When it comes to cloud applications – and every business uses them – SaaS rules. CRM, ERP, HCM, UCaaS, productivity, and even desktops – these are just a few within the myriad of SaaS choices used by the workforce of today’s modern organization. What these apps have in common is that they’re beleaguered by a sub-optimal experience provided by a sub-optimal network. Long waits for Salesforce data to load, page timeouts while booking travel, or talking through a presentation and being two slides ahead of everyone else. We’ve all been there.
So, why aren’t networks up to the task, you might ask? Well, to get to the cloud, network technologies such as MPLS and the good old public Internet inherently impede a good user experience due to the nature of their design: multiple hops, multiple providers, and a fundamental lack of control for IT. Enter SD-WAN and what it can do to provide a better experience for SaaS.
Breakout to the cloud is a first step
SD-WAN allows organizations to breakout SaaS and Internet traffic to avoid being backhauled to a data center, adding latency. You can address security through built-in or additive firewall capabilities on the branch appliance or even a cloud-based Secure Web Gateway. However, because SD-WAN cannot be co-located within a SaaS platform, some capabilities like link bonding and failover, traffic steering, and application prioritization are not available in basic branch breakout. Along with a lack of visibility, this leaves IT in the dark. Those capabilities could be used if running on IaaS, however SaaS generally operates on its own clouds (even Microsoft Office 365 is distinct from Azure as is G Suite from Google Cloud Platform).
Gateway to the cloud gets closer
What about setting up SD-WAN in a cloud edge or gateway to get to SaaS? This approach can mitigate last mile challenges with some path conditioning and resiliency but requires either IT teams deploy and manage their own “kit”, have it handled by a service provider, or just direct traffic to the gateway and leave it up to the equipment vendor. In each of these scenarios, the middle mile – connecting a gateway in Sydney to a SaaS cloud in San Francisco, for example remains in question. And by the way, this is where the majority of path latency and variation of it occurs.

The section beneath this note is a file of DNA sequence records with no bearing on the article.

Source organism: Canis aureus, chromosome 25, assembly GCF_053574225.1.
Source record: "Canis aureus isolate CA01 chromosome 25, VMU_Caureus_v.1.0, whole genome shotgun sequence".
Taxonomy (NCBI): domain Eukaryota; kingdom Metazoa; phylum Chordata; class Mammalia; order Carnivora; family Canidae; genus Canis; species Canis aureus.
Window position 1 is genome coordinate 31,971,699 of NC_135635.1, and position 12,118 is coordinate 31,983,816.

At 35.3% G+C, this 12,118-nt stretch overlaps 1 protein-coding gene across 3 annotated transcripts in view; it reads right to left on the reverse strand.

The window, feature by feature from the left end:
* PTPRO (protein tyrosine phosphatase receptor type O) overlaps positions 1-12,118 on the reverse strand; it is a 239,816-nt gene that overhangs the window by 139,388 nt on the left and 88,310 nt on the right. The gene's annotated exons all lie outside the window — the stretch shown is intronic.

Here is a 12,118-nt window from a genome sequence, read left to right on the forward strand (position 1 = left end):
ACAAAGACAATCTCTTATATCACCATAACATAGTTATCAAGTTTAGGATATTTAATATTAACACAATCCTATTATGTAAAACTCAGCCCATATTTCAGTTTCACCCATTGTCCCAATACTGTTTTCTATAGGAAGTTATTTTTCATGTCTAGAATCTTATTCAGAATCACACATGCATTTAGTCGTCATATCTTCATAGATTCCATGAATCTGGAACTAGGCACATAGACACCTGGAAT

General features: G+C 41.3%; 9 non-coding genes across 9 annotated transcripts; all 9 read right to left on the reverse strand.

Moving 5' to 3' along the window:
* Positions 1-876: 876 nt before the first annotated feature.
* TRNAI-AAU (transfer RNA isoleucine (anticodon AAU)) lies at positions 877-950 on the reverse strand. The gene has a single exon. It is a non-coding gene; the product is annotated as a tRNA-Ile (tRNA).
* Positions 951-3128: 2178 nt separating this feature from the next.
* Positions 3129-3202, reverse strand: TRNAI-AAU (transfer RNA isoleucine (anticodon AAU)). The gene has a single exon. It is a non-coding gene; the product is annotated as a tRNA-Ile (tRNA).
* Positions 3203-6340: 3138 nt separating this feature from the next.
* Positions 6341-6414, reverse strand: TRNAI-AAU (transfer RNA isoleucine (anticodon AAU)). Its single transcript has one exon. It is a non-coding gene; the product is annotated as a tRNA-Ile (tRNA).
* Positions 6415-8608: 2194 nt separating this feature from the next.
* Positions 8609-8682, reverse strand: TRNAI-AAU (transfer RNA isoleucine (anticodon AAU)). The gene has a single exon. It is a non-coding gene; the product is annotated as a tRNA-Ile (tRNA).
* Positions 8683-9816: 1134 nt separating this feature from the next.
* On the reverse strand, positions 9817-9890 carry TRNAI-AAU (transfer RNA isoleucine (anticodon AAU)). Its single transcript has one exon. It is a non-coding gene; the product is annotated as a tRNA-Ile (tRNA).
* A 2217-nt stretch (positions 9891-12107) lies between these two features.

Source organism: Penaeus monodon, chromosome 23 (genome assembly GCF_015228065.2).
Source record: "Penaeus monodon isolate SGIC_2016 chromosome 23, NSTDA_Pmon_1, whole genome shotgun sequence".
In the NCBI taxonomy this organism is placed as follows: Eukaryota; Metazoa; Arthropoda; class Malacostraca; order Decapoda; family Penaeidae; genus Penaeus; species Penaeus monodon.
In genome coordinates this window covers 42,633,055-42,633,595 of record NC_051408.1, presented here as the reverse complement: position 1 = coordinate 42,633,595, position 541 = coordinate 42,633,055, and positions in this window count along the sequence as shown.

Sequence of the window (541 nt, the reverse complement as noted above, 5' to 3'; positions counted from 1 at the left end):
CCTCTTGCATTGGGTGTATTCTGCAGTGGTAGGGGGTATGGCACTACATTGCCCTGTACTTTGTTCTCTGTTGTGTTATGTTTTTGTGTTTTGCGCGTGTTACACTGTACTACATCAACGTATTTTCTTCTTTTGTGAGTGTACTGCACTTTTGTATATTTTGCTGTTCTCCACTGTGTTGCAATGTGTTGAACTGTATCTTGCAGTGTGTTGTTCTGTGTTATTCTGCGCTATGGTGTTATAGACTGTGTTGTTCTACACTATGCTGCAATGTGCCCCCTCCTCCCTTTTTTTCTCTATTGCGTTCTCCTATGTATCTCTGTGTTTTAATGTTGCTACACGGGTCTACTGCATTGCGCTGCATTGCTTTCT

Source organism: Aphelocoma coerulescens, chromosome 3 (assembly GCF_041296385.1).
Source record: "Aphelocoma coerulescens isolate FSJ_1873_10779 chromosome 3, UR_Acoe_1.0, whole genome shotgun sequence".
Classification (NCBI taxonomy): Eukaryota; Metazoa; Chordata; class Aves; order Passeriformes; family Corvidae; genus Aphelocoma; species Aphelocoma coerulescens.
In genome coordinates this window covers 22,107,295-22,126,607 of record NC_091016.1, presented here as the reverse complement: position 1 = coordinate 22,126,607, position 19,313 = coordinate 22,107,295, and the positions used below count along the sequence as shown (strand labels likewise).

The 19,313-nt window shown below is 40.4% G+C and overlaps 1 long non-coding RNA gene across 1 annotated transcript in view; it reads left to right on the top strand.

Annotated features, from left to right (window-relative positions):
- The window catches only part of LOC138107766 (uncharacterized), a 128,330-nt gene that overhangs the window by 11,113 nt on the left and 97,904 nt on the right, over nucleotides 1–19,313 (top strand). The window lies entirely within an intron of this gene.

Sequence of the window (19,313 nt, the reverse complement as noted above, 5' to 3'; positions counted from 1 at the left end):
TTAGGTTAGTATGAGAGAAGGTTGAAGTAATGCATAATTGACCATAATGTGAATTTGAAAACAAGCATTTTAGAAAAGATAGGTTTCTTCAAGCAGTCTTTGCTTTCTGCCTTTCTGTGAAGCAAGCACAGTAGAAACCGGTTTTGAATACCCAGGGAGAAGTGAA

Commonly, this network middle mile has to be stitched together by the customer or an SP. An alternative would be to trust that the equipment vendor providing the gateway service has set up high-performance connectivity between PoPs and that they are in proximity of the right SaaS clouds.
Direct to the cloud meets as a service
What if you could engineer a network that combines the best of an end-to-end SD-WAN while connecting to SaaS…and with a managed middle mile? Here’s what it would look like:
Now this may be simplifying matters but that was the intent. Of course, to maintain an always-on experience and to complete the solution, last mile resiliency with sub-second failover, link bonding, and monitoring are also important considerations. And let’s not ignore bi-directional QoS and traffic steering for those business-critical apps like voice and video.
If you’re tasked with building out a network to support SaaS growth in your organization, then evaluating such a solution would be worthwhile.
For more information and to learn about how the new Citrix SD-WAN Cloud Direct Service can help you engineer fast SaaS, come talk to us and check out our PoC during ONUG Fall 2019 in New York, October 16th – 17th. You can also learn more by visiting https://www.citrix.com/products/citrix-sd-wan/.